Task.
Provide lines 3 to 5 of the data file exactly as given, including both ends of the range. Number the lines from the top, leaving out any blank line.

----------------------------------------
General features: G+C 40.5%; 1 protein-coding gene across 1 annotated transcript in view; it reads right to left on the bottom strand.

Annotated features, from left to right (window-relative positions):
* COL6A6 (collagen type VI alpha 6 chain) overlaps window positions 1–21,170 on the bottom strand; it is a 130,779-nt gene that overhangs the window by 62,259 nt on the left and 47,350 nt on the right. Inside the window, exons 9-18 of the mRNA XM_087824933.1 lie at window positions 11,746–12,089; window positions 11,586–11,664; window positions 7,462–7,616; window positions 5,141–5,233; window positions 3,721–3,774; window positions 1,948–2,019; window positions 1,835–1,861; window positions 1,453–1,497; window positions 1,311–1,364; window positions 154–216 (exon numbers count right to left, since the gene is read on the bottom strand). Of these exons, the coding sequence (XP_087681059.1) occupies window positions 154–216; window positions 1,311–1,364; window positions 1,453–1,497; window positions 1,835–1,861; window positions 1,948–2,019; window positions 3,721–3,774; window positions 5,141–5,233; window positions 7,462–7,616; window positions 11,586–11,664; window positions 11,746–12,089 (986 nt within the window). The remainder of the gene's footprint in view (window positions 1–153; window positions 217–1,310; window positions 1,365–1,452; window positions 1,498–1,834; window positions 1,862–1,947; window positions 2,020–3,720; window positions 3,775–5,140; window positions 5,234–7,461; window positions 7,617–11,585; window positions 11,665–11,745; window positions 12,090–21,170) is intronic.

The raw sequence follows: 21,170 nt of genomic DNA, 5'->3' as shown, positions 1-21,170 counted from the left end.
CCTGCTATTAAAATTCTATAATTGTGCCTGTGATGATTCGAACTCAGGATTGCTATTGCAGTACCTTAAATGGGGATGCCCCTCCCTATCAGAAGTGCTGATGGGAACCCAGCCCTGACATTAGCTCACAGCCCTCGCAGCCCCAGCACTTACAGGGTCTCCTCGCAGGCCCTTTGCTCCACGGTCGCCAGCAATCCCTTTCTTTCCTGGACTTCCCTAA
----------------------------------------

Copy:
* COL6A6 (collagen type VI alpha 6 chain) overlaps window positions 1–21,170 on the bottom strand; it is a 130,779-nt gene that overhangs the window by 62,259 nt on the left and 47,350 nt on the right. Inside the window, exons 9-18 of the mRNA XM_087824933.1 lie at window positions 11,746–12,089; window positions 11,586–11,664; window positions 7,462–7,616; window positions 5,141–5,233; window positions 3,721–3,774; window positions 1,948–2,019; window positions 1,835–1,861; window positions 1,453–1,497; window positions 1,311–1,364; window positions 154–216 (exon numbers count right to left, since the gene is read on the bottom strand). Of these exons, the coding sequence (XP_087681059.1) occupies window positions 154–216; window positions 1,311–1,364; window positions 1,453–1,497; window positions 1,835–1,861; window positions 1,948–2,019; window positions 3,721–3,774; window positions 5,141–5,233; window positions 7,462–7,616; window positions 11,586–11,664; window positions 11,746–12,089 (986 nt within the window). The remainder of the gene's footprint in view (window positions 1–153; window positions 217–1,310; window positions 1,365–1,452; window positions 1,498–1,834; window positions 1,862–1,947; window positions 2,020–3,720; window positions 3,775–5,140; window positions 5,234–7,461; window positions 7,617–11,585; window positions 11,665–11,745; window positions 12,090–21,170) is intronic.

The raw sequence follows: 21,170 nt of genomic DNA, 5'->3' as shown, positions 1-21,170 counted from the left end.
CCTGCTATTAAAATTCTATAATTGTGCCTGTGATGATTCGAACTCAGGATTGCTATTGCAGTACCTTAAATGGGGATGCCCCTCCCTATCAGAAGTGCTGATGGGAACCCAGCCCTGACATTAGCTCACAGCCCTCGCAGCCCCAGCACTTACAGGGTCTCCTCGCAGGCCCTTTGCTCCACGGTCGCCAGCAATCCCTTTCTTTCCTGGACTTCCCTAA